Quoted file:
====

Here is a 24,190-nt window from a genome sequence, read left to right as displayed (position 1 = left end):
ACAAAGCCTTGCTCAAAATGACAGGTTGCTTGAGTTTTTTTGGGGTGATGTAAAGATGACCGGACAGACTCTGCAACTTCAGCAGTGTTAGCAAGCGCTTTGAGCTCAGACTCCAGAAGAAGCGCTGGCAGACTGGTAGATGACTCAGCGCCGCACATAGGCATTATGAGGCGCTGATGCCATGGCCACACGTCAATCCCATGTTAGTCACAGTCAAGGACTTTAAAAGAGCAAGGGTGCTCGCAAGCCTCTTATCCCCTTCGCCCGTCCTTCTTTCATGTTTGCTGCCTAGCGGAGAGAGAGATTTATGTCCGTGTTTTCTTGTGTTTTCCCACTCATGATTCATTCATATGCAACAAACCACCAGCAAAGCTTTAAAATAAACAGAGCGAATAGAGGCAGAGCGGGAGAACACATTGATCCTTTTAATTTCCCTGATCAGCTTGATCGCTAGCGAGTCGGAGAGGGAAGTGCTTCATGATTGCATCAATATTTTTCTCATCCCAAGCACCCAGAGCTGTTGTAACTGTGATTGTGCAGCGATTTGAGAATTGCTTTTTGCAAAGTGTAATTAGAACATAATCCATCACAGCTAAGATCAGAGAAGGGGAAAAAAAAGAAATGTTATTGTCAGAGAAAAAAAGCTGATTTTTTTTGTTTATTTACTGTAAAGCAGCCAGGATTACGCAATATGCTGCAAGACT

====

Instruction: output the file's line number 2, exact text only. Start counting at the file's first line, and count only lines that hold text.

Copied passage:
ACAAAGCCTTGCTCAAAATGACAGGTTGCTTGAGTTTTTTTGGGGTGATGTAAAGATGACCGGACAGACTCTGCAACTTCAGCAGTGTTAGCAAGCGCTTTGAGCTCAGACTCCAGAAGAAGCGCTGGCAGACTGGTAGATGACTCAGCGCCGCACATAGGCATTATGAGGCGCTGATGCCATGGCCACACGTCAATCCCATGTTAGTCACAGTCAAGGACTTTAAAAGAGCAAGGGTGCTCGCAAGCCTCTTATCCCCTTCGCCCGTCCTTCTTTCATGTTTGCTGCCTAGCGGAGAGAGAGATTTATGTCCGTGTTTTCTTGTGTTTTCCCACTCATGATTCATTCATATGCAACAAACCACCAGCAAAGCTTTAAAATAAACAGAGCGAATAGAGGCAGAGCGGGAGAACACATTGATCCTTTTAATTTCCCTGATCAGCTTGATCGCTAGCGAGTCGGAGAGGGAAGTGCTTCATGATTGCATCAATATTTTTCTCATCCCAAGCACCCAGAGCTGTTGTAACTGTGATTGTGCAGCGATTTGAGAATTGCTTTTTGCAAAGTGTAATTAGAACATAATCCATCACAGCTAAGATCAGAGAAGGGGAAAAAAAAGAAATGTTATTGTCAGAGAAAAAAAGCTGATTTTTTTTGTTTATTTACTGTAAAGCAGCCAGGATTACGCAATATGCTGCAAGACT